Wednesday, June 27

"Eat, eat, eat, Molt, expand, repeat!"

This title is the lobsters' chant, as reported on NPR's Morning Edition this Tuesday. It seems that no one knows how long a lobster can live and how big it can get. I certain;ly don't know, buI I do know, though, that once in a blue moon a bright blue lobster is caught and folks come to marvel. I know also that Warrens' Seafood, a small fish market in a small village near my home town of Riverside, RI, has caught two blue lobsters in recent years. I saw both of them, in two different summers, prowling around in the salt water holding tank next to the cases of littlenecks and steamers, mussels and squid, scrod, mackerel, and what ever else they'd caught.

The blue lobsters are a deep bright blue, deep cerulean, and tinged with the same hints of red and cream like the regular dull dark green ones.

Lobsters are great, boiled quickly (and perhaps cruelly?), and served very simply, either hot with drawn butter to dip in, or chilled, with same and mayo if you like. And good crusty French or Italian bread. You can break off each long thin claw and chew on it from tip to opening, squeezing out the sweet salty juices, A lobster can keep you busy for the better part of an hour, especially with a friend, cool drinks and a pleasant setting. You need no fries, no side orders, though last summer I had a modest looking but perfect dish of grilled zucchini pieces, done with garlic.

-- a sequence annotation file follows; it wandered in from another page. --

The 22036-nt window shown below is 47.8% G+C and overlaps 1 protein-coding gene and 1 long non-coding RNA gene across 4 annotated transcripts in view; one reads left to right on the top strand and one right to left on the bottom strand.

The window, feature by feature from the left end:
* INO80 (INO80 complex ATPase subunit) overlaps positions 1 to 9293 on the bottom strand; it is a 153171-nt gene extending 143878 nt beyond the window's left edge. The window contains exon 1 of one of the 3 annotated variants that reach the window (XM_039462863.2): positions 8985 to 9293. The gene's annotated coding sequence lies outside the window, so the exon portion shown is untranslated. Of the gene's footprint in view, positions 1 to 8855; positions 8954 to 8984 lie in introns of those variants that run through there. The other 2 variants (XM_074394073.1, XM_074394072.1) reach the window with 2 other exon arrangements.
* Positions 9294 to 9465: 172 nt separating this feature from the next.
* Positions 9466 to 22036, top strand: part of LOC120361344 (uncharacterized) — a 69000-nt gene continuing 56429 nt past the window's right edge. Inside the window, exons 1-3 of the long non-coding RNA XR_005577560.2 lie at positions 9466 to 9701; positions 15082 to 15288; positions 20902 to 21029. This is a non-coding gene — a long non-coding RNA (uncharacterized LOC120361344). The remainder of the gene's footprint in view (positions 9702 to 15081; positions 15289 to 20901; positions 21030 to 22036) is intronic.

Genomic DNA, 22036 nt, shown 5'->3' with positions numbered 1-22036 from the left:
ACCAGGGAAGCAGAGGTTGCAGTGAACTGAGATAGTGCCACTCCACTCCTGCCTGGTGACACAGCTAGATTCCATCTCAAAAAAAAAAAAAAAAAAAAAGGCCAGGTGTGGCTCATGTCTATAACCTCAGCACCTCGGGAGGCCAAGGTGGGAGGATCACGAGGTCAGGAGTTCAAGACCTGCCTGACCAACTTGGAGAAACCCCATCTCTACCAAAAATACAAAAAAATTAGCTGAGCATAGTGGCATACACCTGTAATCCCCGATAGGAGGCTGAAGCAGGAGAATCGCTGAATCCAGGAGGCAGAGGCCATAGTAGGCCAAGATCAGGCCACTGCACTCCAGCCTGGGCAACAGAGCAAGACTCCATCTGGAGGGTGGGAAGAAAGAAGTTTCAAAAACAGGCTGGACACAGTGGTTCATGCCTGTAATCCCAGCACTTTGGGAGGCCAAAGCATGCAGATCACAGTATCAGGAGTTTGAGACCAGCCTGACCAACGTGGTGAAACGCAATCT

I was very lucky last summer, because I happened to be in Plymouth, Mass., a block from Plymouth Rock and the Mayflower replica, at a comfortable restaurant by the harbor, and it was Thursday, their "Twin lobsters for $19.95" night. One to eat and one to take home and chill for lobster salad, or a lobster roll, or plain, with melted butter.

They are usually very expensive, and lots of the people who catch them or live near those fishing villages can't usually afford to eat them.

One summer I had spent a few days in Waldoboro, Maine, and on my way home read that a truckload of Homarus americanus has overturned way up north on Route 1. The lobsters, which had been on their way to restaurants in big cities, were instead distributed throughout the town, to senior centers and all kinds of social agencies. For once, the people up there Down East could have a taste of their prime catch.

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